First off, in the spring 2013 there was a surge of interest in open data among the Russian media, primarily due to the fact that the government was about to open its data officially. Many journalists turned to this subject, simply because it was promoted and supported by the state, so it was a discussed topic by default. Following the coverage, their audience was becoming aware of this kind of developments, but there was little understanding of what exactly it was about. Before the official move, there was some Open Data movement in Russia, but it was mostly promoted by a relatively small group of citizen activists and IT-developers with little response from the broader audience. All in all, by the moment when open data were about to be introduced officially, the bottom-up initiative was really scarce and with deplorably weak horizontal connections.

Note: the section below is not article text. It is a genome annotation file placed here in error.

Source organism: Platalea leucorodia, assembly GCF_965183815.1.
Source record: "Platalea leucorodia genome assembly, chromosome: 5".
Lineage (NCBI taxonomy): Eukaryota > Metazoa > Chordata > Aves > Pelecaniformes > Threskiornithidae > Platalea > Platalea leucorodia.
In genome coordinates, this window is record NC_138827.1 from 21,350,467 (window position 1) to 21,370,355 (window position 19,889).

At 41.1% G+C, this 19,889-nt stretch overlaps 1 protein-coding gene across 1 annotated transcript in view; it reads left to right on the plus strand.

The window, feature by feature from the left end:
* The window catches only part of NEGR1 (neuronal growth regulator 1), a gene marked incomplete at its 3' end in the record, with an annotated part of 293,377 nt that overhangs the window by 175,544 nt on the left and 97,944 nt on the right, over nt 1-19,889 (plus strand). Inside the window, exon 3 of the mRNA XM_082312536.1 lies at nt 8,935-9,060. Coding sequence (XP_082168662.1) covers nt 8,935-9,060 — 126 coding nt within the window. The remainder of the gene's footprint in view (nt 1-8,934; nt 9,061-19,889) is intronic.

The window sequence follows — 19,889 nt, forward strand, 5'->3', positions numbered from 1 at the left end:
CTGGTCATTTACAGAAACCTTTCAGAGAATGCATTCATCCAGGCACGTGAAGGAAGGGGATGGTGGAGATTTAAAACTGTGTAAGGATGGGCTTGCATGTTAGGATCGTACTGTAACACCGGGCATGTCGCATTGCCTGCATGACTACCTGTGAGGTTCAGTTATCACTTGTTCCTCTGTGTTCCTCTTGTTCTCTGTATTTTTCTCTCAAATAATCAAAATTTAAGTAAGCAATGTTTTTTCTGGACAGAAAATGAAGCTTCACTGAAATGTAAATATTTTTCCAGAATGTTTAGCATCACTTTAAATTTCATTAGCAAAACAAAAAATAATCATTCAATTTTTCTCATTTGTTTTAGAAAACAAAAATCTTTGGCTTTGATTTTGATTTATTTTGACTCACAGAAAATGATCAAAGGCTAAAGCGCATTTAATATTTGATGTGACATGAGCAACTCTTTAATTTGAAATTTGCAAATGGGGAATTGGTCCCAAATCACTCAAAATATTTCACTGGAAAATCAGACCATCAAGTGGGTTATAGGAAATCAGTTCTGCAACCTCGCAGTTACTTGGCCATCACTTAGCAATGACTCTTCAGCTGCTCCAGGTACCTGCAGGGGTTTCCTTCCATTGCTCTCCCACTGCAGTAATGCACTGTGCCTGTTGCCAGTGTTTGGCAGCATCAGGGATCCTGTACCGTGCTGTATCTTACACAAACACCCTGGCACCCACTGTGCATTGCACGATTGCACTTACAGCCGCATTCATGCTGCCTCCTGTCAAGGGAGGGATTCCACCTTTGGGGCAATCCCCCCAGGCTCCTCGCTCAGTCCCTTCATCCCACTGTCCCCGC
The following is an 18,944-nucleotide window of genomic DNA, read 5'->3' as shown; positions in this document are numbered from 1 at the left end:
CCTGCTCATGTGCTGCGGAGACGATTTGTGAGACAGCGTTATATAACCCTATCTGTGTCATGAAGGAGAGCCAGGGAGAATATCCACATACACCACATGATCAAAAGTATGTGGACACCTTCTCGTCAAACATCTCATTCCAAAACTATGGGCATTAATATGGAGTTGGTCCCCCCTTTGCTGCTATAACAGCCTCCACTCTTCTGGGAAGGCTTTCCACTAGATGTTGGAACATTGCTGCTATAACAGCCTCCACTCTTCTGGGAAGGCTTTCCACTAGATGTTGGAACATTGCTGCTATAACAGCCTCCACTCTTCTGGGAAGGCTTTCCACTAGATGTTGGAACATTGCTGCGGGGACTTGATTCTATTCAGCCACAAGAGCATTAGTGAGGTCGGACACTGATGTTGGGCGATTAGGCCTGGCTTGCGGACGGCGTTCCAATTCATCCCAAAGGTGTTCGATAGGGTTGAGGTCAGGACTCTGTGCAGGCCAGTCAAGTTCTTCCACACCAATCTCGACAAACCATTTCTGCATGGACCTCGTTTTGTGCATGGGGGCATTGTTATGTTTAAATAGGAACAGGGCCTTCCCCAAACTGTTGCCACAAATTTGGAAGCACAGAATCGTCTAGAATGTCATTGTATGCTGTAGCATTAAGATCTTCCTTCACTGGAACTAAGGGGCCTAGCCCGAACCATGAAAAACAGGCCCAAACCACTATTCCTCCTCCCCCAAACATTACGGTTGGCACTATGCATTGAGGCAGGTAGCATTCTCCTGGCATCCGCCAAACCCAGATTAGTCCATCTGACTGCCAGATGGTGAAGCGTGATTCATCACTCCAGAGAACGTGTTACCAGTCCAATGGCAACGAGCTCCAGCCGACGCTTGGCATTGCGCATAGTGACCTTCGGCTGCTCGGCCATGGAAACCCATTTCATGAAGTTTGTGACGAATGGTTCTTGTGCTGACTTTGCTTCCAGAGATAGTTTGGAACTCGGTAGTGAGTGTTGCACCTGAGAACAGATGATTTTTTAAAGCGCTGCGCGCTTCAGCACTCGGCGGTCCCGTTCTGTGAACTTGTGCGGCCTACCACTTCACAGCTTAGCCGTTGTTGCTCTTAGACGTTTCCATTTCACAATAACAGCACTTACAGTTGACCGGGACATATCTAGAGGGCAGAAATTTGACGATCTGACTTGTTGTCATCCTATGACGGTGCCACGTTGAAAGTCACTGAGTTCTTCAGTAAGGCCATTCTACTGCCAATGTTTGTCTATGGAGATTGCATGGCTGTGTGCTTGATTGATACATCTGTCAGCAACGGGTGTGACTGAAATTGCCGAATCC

Second, there is a lack of Russian-language projects for those who might be interested in learning how to deal with data from scratch. Clearly, there were programmers’ communities and some of those were rather enthusiastic about building open data-based applications. But outside this scope, there were journalists, citizen activists, and scholars who could well make use of the new developments, but had no sufficient technical skills, nor even the idea of where to start acquiring them. While there are numerous international English-language learning projects of this kind, they are hardly available for those with a considerable language barrier. So there was a need for translated or newly created Russian-language manuals, as well as some supportive environment, which would encourage people to learn something really new.